India Creates New Banks To Fund Infrastructure

Wholesale long-term finance banks are expected to fill credit gaps in the system.

Raghuram Rajan, ex-RBI governor, pressed for a new bank structure

The Reserve Bank of India (RBI), has unveiled plans to set up wholesale long-term finance (WLTF) banks, part of India’s larger plan to mobilize $1 trillion in debt and equity for financing key infrastructure ventures in roads, railways and the telecom and power sectors.

“This new genre of banks will definitely add value, filling the credit gaps that exist in the system today,” says Madan Sabnavis, chief economist and general manager at Mumbai-based rating agency Credit Research & Analysis.

WLTF banks should ease pressure on Indian commercial banks to fund large projects with long gestation periods. Also, WLTF banks could bring back development financial institutions in a new form. Several DFIs that piloted large infrastructure projects in the 1980s—including Industrial Credit and Investment Corporation of India and Industrial Development Bank of India—have become full-fledged commercial banks. This has created a large void in infrastructure financing.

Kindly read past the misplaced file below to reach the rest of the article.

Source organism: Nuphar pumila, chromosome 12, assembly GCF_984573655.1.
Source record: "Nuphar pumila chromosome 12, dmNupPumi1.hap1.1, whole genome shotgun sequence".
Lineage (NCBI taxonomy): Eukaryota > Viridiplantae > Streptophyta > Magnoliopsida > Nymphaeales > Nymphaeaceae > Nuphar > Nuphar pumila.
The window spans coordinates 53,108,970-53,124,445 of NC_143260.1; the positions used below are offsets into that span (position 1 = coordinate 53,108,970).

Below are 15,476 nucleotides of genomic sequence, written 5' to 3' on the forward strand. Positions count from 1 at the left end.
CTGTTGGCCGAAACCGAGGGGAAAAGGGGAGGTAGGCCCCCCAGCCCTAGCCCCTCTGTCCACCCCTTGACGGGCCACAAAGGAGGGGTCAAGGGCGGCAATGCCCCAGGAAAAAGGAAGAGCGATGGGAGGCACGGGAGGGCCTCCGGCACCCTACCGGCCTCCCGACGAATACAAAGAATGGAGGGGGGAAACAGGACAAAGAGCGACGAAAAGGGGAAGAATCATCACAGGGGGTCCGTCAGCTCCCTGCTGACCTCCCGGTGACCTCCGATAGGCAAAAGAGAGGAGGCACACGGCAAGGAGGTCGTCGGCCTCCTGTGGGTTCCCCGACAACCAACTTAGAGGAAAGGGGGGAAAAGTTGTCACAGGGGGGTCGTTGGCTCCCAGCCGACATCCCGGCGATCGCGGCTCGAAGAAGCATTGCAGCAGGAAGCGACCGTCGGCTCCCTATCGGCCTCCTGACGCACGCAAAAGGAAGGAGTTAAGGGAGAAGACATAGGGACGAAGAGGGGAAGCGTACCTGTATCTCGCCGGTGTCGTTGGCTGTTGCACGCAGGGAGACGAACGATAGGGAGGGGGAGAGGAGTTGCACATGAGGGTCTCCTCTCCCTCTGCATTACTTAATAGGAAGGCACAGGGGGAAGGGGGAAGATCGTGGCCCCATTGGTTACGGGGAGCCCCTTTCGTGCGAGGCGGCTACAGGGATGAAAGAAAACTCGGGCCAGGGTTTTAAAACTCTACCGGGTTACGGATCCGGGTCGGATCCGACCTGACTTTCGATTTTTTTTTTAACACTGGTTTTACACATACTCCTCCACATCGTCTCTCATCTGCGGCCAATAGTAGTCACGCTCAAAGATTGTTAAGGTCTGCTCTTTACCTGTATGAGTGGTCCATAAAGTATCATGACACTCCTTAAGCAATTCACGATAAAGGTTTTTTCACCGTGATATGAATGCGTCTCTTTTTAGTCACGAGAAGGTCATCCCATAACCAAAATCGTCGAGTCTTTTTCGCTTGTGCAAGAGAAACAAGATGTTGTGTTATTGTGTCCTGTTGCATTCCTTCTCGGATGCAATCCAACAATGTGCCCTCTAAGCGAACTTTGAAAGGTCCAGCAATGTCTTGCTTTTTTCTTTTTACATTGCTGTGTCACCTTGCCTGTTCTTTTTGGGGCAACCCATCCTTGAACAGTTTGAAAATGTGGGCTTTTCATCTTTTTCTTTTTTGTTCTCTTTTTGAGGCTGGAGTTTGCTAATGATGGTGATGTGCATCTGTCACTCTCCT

RBI floated the idea in early April through a discussion paper to license WLTF banks with minimum equity capital of about $200 million each, with provisions to mobilize additional funds through longterm WLTF bonds and large deposits from wealthy individuals and corporations.

WLTF banks were proposed by a panel on financial sector reforms headed by former RBI governor Raghuram Rajan to give a push to the concept of “differentiated banks.” The RBI proposal said, “Entry of such banks as market makers in debt, equity, forex [and] securitization would expand the markets and encourage product innovation, appropriate price discovery and superior market liquidity in corporate bonds, credit derivatives, warehouse receipts and take-out financing.”

Foreign direct investment, which has been a big source of long-term capital, hit a high of $46.5 billion in 2016, posting growth of 18% at a time when global inflows declined. This covered to a large extent the burgeoning trade deficit and narrowed budget deficits for India.